That's right, psychedelic Peruvian cumbia, what you know about that? Hopefully a bit more after today because that's what I've got for today's Sound Travels. The sound is a bit vintage and even the new band that I shared today, Brooklyn's Chicha Libre, leans so far back you'd be forgiven if you couldn't tell they were the youngest of the bunch I played for you today. Chicha is not a dead language, it just has more synthesizers these days. I, like Chicha Libre, prefer the vintage sound.
Started the day with a favorite, and a principal player on the early chicha scene. Apparently, cumbia, a Colombian invention, came through the Amazonian jungles to root in Lima, Peru's capital city where it is synonymous with chicha, a local home-brewed drink often enjoyed with said music. In the case of Los Mirlos, which translates to "Blackbirds," it was quite literal. Brothers Jose and Carlos Rodriguez Grandez had migrated from the Western jungle highlands to the capital with the idea of making a living, and cumbia was their sound.
Los Mirlos "Sonido Amazonico" The Roots Of Chicha
Even though Colombia gets the credit, cumbia was coming of age up and down the Andes and wherever it was it took on the personality of the place and the traditions, the music that was already there. Bands like Los Destallos (trans. The Flashes), who I played around 11 o'clock, a band credited for inventing Peruvian Chicha and a must-play for me.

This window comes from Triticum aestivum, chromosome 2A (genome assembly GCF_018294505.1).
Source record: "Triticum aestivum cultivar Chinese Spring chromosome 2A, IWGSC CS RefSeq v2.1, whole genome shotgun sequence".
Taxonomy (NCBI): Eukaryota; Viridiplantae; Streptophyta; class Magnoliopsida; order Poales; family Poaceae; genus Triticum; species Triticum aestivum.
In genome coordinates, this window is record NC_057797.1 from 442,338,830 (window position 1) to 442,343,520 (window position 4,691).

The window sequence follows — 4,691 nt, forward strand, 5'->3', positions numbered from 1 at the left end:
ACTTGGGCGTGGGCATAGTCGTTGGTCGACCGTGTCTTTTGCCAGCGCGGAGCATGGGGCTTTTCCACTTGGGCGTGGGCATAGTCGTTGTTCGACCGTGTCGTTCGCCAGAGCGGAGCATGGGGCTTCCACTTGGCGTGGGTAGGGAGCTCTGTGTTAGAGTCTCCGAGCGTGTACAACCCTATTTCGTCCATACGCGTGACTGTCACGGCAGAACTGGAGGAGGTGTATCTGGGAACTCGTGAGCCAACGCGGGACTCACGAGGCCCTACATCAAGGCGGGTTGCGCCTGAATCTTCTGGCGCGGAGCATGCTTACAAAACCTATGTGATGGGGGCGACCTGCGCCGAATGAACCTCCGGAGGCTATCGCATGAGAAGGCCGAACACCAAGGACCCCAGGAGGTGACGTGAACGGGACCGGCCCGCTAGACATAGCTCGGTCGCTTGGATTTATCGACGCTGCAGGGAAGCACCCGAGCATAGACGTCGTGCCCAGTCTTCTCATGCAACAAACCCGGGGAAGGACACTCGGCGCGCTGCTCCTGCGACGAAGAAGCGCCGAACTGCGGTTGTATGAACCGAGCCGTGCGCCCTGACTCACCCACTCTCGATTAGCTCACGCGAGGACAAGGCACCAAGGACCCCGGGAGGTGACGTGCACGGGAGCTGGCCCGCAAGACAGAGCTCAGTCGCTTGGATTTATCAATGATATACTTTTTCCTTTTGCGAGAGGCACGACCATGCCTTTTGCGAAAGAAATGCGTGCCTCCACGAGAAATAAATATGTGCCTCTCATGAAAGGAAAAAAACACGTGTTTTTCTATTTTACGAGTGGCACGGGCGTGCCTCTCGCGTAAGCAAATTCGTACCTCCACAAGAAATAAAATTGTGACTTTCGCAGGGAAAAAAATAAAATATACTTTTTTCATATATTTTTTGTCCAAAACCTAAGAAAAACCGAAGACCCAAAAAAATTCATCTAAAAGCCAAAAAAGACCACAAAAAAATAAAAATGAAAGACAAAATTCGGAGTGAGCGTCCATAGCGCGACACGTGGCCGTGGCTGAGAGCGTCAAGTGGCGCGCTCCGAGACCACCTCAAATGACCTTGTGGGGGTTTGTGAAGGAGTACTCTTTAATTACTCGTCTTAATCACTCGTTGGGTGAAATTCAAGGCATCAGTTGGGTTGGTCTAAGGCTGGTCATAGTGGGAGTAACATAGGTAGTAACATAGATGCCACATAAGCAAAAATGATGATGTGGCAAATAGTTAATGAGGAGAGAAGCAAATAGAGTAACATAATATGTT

Los Destallos "Constelacion" The Roots Of Chicha 2
At Noon, I had new music from Chicha Libre, that Brooklyn-based band I mentioned at the start. They were also the subject of a blog post from Monday, but their new EP Cuatro Tigres just released on Barbes Records is another window into the world of chicha. Chicha Libre showing they can write originals and cover pop standards on their latest and the one I played today is as nice as anything you'll find on their past two releases, 2012's Canibalismo and 2008's Sonido Amazonico.
Chicha Libre "Rica Chicha" Cuatro Tigres
Lastly, I got at something from a young Peruvian group that is taking the sound in different directions. La Inedita, from Lima, is making Chicha fusion, adding elements of reggae and specifically raggamuffin, dancehall-style vocals. It works too, and though the band has more work to do the returns are promising and show that chicha is here to stay.
La Inedita "Chicha Chicha" Chichamuffin